Drummer of the iconic American punk band since 1981, Darren Henley died on October 28, 2022, following a head trauma caused by an accidental fall.
This is on Instagram that the Dead Kennedys announced the death of DH Peligro, drummer of the essential American hardcore punk band since 1981, which occurred on October 28 in Los Angeles following a head trauma caused by a fall. He was 63 years old.
Born in 1959 in St. Louis, Missouri, Darren Henley Peligro started playing drums at an early age. Absolute fan of Kiss and Black Sabbath, it was when DH arrived in San Francisco during his adolescence that he discovered Television, The Ramones or even The Go-Gos and Devo, and joined the group SSI, thanks to which he became the one of the emblematic musicians of the scenes of San Francisco and Los Angeles.
Revealed by a punk and sharp game, with all that is necessary for hardcore, DH Peligro joined the Dead Kennedys in 1981, that is to say three years after the formation of the legendary group. The drummer thus participates in In God We Trust, Inc., the EP released in 1981 symbolizing the opposition of the band to the then president, just elected at the head of the United States, Ronald Reagan. This EP also contains Nazi Punks Fuck Offone of the acidic, bulldozer-like anthems of the Dead Kennedys.
An iconic drummer
Peligro continues to bring its grain to the group until 1986, date on which the band separates. DH then briefly joined the Red Hot Chili Peppers in 1988, who had been looking for a drummer since the departure of Jack Irons.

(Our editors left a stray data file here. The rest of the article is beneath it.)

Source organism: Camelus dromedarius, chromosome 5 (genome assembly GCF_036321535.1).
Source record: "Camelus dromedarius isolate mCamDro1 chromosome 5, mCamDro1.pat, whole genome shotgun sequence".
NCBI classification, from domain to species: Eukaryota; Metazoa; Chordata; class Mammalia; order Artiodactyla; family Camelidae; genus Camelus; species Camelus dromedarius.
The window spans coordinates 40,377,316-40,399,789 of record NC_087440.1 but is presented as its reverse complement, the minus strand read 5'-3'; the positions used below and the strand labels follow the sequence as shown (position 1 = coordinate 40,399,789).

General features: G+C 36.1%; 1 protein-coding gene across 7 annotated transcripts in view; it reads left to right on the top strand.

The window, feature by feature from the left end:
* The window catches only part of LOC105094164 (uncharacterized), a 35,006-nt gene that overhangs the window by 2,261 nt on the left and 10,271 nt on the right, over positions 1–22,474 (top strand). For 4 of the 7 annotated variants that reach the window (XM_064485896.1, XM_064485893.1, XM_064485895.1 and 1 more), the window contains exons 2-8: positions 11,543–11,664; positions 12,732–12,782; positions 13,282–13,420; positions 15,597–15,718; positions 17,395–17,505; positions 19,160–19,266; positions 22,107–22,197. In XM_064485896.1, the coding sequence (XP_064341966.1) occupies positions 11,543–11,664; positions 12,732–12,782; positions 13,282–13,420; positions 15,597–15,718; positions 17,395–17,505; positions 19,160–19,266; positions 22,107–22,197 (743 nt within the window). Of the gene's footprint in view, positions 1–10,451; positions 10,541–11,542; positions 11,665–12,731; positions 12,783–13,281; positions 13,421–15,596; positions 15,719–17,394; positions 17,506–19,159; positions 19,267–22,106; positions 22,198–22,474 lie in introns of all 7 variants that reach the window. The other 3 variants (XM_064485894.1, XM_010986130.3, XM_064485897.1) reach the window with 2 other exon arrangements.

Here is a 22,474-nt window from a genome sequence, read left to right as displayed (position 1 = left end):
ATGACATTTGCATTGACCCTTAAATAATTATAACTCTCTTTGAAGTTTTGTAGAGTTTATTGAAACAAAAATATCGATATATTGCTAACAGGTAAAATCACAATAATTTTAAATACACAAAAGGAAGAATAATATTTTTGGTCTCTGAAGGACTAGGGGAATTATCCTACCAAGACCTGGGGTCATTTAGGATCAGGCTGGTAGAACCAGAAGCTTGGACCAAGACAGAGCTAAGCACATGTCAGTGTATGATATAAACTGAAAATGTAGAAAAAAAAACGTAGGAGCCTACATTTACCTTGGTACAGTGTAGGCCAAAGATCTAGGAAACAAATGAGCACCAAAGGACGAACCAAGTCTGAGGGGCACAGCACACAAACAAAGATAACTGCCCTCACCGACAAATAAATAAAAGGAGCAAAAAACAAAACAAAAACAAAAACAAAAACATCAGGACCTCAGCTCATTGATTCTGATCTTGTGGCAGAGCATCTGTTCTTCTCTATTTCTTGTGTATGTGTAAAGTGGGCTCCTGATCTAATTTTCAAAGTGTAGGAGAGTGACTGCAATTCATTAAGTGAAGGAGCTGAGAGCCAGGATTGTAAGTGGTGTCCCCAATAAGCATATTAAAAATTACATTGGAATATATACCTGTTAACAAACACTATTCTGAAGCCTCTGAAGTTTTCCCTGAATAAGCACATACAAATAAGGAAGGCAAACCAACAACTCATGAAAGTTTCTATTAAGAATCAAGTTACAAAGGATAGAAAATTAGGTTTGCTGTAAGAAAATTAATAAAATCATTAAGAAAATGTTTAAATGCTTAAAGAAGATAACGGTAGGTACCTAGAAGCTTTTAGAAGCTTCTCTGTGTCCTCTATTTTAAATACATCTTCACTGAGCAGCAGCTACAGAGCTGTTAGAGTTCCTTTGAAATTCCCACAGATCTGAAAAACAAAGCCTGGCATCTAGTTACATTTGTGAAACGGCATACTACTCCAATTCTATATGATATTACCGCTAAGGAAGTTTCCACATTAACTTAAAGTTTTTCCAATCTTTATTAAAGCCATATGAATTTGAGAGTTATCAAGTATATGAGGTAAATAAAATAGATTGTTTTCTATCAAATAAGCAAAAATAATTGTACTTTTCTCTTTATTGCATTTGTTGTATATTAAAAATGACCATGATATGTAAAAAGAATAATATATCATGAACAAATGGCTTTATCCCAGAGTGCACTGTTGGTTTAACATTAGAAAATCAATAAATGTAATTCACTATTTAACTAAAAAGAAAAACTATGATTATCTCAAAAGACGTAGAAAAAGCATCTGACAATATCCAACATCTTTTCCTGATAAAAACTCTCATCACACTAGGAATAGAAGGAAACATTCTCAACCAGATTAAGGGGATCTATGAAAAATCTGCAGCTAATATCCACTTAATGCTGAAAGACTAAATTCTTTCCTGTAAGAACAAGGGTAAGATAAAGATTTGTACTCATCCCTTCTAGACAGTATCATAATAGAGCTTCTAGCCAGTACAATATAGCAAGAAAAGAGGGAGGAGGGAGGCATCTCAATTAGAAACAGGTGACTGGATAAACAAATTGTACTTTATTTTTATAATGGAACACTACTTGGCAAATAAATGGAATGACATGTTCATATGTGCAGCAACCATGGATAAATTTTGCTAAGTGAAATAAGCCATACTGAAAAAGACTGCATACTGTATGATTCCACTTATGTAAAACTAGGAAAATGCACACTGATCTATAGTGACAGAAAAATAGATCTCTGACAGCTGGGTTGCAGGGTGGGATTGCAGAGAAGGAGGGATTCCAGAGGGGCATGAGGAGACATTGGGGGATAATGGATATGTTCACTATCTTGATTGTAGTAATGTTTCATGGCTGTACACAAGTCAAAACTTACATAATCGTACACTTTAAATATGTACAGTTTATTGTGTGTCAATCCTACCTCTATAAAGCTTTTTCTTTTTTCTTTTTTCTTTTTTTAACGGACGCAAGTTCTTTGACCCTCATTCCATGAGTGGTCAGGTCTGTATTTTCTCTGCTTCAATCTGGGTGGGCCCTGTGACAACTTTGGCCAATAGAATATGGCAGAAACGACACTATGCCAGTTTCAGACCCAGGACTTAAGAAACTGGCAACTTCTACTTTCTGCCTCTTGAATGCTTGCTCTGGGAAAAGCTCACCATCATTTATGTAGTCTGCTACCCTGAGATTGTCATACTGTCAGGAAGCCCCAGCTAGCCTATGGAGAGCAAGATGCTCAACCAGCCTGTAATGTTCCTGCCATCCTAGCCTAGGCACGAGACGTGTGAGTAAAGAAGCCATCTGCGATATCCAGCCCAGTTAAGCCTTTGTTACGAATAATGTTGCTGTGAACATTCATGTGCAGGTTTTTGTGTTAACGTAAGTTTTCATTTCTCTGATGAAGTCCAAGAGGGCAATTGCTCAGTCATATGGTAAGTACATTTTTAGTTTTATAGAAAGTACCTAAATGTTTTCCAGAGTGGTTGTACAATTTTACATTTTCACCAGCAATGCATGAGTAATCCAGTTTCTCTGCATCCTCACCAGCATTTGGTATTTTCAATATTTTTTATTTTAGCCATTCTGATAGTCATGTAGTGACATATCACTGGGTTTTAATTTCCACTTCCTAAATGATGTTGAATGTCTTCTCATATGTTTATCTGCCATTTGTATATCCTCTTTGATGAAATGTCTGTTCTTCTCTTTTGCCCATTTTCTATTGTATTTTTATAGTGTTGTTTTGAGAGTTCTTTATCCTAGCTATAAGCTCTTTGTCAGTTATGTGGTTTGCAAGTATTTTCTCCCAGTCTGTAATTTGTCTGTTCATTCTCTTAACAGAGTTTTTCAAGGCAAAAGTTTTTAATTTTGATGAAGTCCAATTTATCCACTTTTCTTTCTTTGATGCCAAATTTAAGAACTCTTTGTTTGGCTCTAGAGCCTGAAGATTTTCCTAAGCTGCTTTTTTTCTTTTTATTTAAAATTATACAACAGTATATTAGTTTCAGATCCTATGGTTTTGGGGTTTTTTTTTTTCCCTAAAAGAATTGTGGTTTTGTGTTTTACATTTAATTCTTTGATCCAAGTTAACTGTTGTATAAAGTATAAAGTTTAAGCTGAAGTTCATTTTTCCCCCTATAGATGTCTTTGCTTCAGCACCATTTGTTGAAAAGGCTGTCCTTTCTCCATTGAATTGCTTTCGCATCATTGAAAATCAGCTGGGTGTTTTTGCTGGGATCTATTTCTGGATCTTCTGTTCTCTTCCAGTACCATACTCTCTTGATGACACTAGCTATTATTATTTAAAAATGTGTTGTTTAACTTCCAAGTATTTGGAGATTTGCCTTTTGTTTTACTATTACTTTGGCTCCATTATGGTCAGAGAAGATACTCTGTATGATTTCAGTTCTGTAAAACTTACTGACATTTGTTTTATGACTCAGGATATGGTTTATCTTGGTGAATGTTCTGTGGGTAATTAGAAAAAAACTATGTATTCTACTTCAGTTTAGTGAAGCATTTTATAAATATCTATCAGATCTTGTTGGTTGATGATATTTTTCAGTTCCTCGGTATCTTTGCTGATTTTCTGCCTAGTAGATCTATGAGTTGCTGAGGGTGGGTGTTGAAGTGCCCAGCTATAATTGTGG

In 2001, the Dead Kennedys reformed for a few tours. In parallel, DH Peligro collaborates with other artists like Moby or The Feederz. He also launched his own project under the alias of Peligro, the time to release three discs.
In addition to having been an emblematic drummer of the San Francisco hardcore punk scene, Darren Henley was an icon of the American black community. In an interview given to LA Weekly in 2018, he confided: “The music has taken me to places I would never have normally gone and it’s very cool as long as you’re on stage. But when you come off stage, everyone is drunk and calls you names.”
He adds : “You shoot in the South or in the Midwest and there people think it’s music for white people. They take me for the janitor or the security. You take the experience of racism in your face because no one was as open-minded as in San Francisco. It’s a little better today but there are still those who want to use punk/rock to spread hatred.